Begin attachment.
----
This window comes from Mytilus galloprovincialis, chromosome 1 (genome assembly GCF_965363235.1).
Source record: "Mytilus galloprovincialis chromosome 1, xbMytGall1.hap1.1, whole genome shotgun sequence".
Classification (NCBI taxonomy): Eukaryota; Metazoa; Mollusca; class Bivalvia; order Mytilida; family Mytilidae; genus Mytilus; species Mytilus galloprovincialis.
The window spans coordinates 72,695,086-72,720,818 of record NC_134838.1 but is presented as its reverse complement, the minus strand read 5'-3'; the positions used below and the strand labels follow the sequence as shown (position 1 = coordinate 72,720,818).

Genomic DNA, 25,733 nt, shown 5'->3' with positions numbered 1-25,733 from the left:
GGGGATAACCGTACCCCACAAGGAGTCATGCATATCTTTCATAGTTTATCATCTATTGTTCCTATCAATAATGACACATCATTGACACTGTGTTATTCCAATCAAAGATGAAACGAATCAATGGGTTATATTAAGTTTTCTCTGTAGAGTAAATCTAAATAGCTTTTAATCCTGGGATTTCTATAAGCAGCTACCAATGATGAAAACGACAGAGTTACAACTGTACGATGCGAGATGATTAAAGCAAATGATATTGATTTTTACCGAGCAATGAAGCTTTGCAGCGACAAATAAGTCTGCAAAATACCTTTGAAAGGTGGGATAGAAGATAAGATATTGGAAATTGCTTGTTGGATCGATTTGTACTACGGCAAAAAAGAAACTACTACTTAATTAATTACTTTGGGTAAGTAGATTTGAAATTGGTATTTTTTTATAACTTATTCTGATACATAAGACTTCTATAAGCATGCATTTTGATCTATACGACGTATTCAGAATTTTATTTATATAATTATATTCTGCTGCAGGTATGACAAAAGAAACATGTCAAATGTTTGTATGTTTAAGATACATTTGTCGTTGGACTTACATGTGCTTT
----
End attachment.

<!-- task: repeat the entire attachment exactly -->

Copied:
This window comes from Mytilus galloprovincialis, chromosome 1 (genome assembly GCF_965363235.1).
Source record: "Mytilus galloprovincialis chromosome 1, xbMytGall1.hap1.1, whole genome shotgun sequence".
Classification (NCBI taxonomy): Eukaryota; Metazoa; Mollusca; class Bivalvia; order Mytilida; family Mytilidae; genus Mytilus; species Mytilus galloprovincialis.
The window spans coordinates 72,695,086-72,720,818 of record NC_134838.1 but is presented as its reverse complement, the minus strand read 5'-3'; the positions used below and the strand labels follow the sequence as shown (position 1 = coordinate 72,720,818).

Genomic DNA, 25,733 nt, shown 5'->3' with positions numbered 1-25,733 from the left:
GGGGATAACCGTACCCCACAAGGAGTCATGCATATCTTTCATAGTTTATCATCTATTGTTCCTATCAATAATGACACATCATTGACACTGTGTTATTCCAATCAAAGATGAAACGAATCAATGGGTTATATTAAGTTTTCTCTGTAGAGTAAATCTAAATAGCTTTTAATCCTGGGATTTCTATAAGCAGCTACCAATGATGAAAACGACAGAGTTACAACTGTACGATGCGAGATGATTAAAGCAAATGATATTGATTTTTACCGAGCAATGAAGCTTTGCAGCGACAAATAAGTCTGCAAAATACCTTTGAAAGGTGGGATAGAAGATAAGATATTGGAAATTGCTTGTTGGATCGATTTGTACTACGGCAAAAAAGAAACTACTACTTAATTAATTACTTTGGGTAAGTAGATTTGAAATTGGTATTTTTTTATAACTTATTCTGATACATAAGACTTCTATAAGCATGCATTTTGATCTATACGACGTATTCAGAATTTTATTTATATAATTATATTCTGCTGCAGGTATGACAAAAGAAACATGTCAAATGTTTGTATGTTTAAGATACATTTGTCGTTGGACTTACATGTGCTTT